Michel St-Germain, President of the Canadian Institute of Actuaries, also believes that these asset classes will become more and more prominent, including in workers' pension plans. Canadians’ longevity is increasing, and retirees who are becoming bolder investors will not be satisfied with bonds at floor rates. They will seek additional returns 

Insurers are also venturing into the alternative investment universe. They are launching individual and group retirement funds whose managers invest in infrastructure projects or real estate around the world. Some insurers are hiring managers who specialize in this type of asset. The December 2020 issue of the Insurance Journal featured a report on non-traditional assets. 

Virtual care booming

Not only has it heightened sedentariness and psychological distress, but the pandemic has also accelerated insurers’ delivery of telemedicine solutions to private group insurance plans for both physical and psychological virtual care. A TELUS Health report released in September described an explosion in the use of virtual care since the pandemic. By the end of April, 60% of health care visits were virtual, compared with 20% before the pandemic. Virtual health care ballooned by 240%.

As one example, new users of mental health services soared by 114%. The 2021 Group Convention, organized by the Insurance Journal, will devote an entire session to virtual care when it is broadcast on February 10 and 11. “Health care doesn’t tend to move at the pace of other industries, but these circumstances have advanced things by 10 years in 30 days,” Dan Pawliw, general manager of Akira, a virtual care solution offered by TELUS Health, commented in the report.

Virtual mental health care should continue to thrive in 2021. Anxiety is triggering mental disorders, leading workplaces to contend with both absenteeism and presenteeism. This is the tip of the iceberg: experts expect psychological claims to grow in the coming months.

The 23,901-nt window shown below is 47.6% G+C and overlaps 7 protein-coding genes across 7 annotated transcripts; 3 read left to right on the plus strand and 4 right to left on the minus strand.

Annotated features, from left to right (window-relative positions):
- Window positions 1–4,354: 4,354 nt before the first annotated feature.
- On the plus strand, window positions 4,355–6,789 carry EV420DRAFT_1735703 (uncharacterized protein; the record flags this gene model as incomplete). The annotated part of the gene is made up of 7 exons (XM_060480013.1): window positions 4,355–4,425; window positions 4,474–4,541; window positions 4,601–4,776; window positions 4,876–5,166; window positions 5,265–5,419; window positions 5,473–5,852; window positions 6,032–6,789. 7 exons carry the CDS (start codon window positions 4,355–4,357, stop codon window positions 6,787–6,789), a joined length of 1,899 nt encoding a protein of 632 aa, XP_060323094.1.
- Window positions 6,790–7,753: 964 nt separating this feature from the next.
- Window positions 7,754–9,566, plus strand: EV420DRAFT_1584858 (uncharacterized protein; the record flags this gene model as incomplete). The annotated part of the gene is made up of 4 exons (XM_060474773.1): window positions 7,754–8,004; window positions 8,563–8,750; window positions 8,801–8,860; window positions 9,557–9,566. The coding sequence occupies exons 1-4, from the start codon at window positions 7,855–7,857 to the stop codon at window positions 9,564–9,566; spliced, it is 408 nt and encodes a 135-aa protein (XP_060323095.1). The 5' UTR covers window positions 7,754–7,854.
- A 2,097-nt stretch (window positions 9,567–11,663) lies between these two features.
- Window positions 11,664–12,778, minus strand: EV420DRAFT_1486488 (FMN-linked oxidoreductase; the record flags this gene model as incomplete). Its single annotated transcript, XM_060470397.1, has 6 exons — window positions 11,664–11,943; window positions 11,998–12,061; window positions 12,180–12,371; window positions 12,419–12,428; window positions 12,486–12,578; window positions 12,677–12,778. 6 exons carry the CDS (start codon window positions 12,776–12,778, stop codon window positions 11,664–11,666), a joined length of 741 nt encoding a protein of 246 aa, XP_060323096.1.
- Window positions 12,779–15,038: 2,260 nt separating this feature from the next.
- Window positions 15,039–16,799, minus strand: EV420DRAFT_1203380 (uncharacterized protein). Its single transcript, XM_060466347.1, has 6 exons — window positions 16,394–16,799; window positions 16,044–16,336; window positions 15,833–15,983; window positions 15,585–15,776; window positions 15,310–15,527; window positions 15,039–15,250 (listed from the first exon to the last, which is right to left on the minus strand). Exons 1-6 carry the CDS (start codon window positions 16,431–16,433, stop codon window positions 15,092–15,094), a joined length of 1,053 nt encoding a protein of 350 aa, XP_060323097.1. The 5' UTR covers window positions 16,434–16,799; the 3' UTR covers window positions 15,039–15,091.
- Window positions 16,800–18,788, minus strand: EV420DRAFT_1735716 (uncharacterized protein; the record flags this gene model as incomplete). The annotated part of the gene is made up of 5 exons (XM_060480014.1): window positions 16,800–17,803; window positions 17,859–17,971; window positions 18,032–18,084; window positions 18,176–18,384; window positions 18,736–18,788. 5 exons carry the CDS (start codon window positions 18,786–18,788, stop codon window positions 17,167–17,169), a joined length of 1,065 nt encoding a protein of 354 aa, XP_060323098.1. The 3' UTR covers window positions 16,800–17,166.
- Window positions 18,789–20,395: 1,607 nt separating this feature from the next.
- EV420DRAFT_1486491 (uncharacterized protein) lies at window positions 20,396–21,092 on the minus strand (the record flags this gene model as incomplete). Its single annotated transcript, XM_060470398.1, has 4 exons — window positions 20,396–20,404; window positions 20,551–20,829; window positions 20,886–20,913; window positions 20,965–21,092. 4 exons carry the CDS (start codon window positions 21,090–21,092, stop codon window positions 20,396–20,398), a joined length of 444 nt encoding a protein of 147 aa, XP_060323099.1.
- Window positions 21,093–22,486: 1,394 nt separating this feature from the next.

Teleworking will continue

In the industry, teleworking and digital gatherings are expected to remain the norm in 2001. Michel St-Germain has seen this trend exemplified in the many contacts between the Canadian Institute of Actuaries and insurance companies and actuarial firms. On December 15, 2020, insurers and banks jointly announced that they would hold their 2021 annual meetings virtually. Participating financial institutions include Great-West Lifeco (including Canada Life), Manulife and Sun Life.

“As a result of the anticipated ongoing impact of COVID-19, and in consideration of the evolving protocols from public health and government authorities, we have jointly obtained a court order that allows us to hold our annual meetings in 2021, in whole or in part, using electronic means,” the organizations jointly announced.

The court order allows meetings to be held by various means, including webcasting, teleconference “or other electronic means,” they continue. It also authorizes alternative means of distributing meeting materials. The financial institutions add that they are exploring ways to enhance the participant experience in 2021, leveraging the learnings from the 2020 meetings.